Social media catches a lot of flack, but I will forever be grateful for it because it played a HUGE role in my road to publication. When I wrote THE HATE U GIVE, it was cathartic—a way for me to express the anger, fear, and frustration I felt as a young black woman every time an unarmed black person was killed. But I also knew that a story like it may not be well-received in YA publishing. Let’s be real – YA is mostly white. I thought my book would be seen as “too diverse.” One day though, the Bent Agency held a question and answer session on Twitter, and I decided to take a step of faith and ask if a book like mine was acceptable for publishing. Agent Brooks Sherman not only said yes, he asked me to query him. A few months later, I signed with him, and a few months after that he submitted my book to publishers. It led to a thirteen publishing-house auction. If you would’ve told Angie-who-was-afraid-to-query that THAT would happen, she wouldn’t have believed it. But it did. Soon, producers were fighting for the film rights and before I knew it, my book had a movie in development with Fox 2000 and Temple Hill with both a director and a star attached. The story I was afraid of was the story that made my dreams come true.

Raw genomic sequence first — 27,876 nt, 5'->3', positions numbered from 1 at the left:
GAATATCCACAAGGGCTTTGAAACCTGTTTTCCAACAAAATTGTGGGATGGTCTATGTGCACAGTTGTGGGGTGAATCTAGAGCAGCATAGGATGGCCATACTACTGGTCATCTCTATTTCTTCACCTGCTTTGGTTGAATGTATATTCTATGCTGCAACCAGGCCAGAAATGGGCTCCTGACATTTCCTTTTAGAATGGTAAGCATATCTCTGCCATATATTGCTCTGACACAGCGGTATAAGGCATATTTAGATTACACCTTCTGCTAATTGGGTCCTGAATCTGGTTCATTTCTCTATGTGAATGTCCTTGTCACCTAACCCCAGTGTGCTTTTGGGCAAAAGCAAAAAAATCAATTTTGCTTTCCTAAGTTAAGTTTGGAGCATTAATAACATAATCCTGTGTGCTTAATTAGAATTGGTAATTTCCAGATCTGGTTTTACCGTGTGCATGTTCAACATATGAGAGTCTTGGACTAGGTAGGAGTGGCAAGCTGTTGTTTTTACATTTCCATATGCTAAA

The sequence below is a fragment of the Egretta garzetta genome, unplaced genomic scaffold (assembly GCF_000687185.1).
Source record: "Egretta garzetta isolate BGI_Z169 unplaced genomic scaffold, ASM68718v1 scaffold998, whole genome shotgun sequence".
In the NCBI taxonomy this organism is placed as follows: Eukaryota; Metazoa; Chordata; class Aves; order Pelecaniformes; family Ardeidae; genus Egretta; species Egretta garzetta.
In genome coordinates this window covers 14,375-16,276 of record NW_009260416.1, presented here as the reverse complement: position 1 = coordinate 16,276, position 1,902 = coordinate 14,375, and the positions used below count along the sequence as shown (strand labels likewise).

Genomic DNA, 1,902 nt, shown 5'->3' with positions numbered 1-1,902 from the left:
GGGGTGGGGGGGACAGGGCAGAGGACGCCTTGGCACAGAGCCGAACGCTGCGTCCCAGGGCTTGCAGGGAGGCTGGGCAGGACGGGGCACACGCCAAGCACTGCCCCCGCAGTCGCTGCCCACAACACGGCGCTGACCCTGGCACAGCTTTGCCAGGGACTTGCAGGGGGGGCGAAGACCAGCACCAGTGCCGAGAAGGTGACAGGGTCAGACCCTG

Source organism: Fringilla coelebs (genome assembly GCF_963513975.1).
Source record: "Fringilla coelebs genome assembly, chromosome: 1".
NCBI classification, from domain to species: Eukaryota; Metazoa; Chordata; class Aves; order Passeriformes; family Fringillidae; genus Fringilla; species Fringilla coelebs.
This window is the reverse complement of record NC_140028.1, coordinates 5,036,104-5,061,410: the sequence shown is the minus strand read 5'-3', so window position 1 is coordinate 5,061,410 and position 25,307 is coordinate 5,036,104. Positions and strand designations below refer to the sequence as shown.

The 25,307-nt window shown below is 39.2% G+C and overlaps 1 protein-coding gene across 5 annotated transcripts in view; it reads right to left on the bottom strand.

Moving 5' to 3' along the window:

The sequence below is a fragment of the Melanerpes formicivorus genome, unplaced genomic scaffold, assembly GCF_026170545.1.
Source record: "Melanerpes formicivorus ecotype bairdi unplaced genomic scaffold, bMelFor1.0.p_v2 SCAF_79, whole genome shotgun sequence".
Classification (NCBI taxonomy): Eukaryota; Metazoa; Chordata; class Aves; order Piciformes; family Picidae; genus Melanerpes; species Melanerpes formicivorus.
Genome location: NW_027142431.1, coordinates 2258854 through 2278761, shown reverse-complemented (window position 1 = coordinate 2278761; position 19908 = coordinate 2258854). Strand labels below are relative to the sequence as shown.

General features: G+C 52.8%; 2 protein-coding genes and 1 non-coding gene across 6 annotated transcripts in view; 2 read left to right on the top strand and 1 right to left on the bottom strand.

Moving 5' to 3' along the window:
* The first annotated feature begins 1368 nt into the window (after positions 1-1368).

The Inspiration